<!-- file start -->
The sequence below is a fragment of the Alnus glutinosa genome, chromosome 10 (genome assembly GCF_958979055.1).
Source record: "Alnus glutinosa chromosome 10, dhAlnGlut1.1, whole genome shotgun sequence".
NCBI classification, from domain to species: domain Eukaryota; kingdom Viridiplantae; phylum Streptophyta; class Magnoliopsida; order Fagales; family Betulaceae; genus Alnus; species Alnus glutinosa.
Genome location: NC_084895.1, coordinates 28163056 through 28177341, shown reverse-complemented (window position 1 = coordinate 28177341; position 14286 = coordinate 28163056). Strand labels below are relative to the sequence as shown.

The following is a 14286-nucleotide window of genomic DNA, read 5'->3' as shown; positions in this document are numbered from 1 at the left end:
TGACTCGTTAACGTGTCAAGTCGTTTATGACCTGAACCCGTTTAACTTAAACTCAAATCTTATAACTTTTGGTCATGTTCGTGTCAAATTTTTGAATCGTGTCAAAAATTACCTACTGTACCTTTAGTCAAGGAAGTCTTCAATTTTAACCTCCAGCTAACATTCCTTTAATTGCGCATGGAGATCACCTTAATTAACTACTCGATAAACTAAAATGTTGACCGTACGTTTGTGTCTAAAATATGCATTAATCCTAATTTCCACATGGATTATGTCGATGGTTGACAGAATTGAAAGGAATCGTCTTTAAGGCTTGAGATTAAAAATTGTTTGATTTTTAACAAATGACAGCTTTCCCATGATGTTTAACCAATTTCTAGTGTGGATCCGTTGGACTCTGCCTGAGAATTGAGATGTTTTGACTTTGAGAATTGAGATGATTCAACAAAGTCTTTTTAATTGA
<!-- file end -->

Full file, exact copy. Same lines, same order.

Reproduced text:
The sequence below is a fragment of the Alnus glutinosa genome, chromosome 10 (genome assembly GCF_958979055.1).
Source record: "Alnus glutinosa chromosome 10, dhAlnGlut1.1, whole genome shotgun sequence".
NCBI classification, from domain to species: domain Eukaryota; kingdom Viridiplantae; phylum Streptophyta; class Magnoliopsida; order Fagales; family Betulaceae; genus Alnus; species Alnus glutinosa.
Genome location: NC_084895.1, coordinates 28163056 through 28177341, shown reverse-complemented (window position 1 = coordinate 28177341; position 14286 = coordinate 28163056). Strand labels below are relative to the sequence as shown.

The following is a 14286-nucleotide window of genomic DNA, read 5'->3' as shown; positions in this document are numbered from 1 at the left end:
TGACTCGTTAACGTGTCAAGTCGTTTATGACCTGAACCCGTTTAACTTAAACTCAAATCTTATAACTTTTGGTCATGTTCGTGTCAAATTTTTGAATCGTGTCAAAAATTACCTACTGTACCTTTAGTCAAGGAAGTCTTCAATTTTAACCTCCAGCTAACATTCCTTTAATTGCGCATGGAGATCACCTTAATTAACTACTCGATAAACTAAAATGTTGACCGTACGTTTGTGTCTAAAATATGCATTAATCCTAATTTCCACATGGATTATGTCGATGGTTGACAGAATTGAAAGGAATCGTCTTTAAGGCTTGAGATTAAAAATTGTTTGATTTTTAACAAATGACAGCTTTCCCATGATGTTTAACCAATTTCTAGTGTGGATCCGTTGGACTCTGCCTGAGAATTGAGATGTTTTGACTTTGAGAATTGAGATGATTCAACAAAGTCTTTTTAATTGA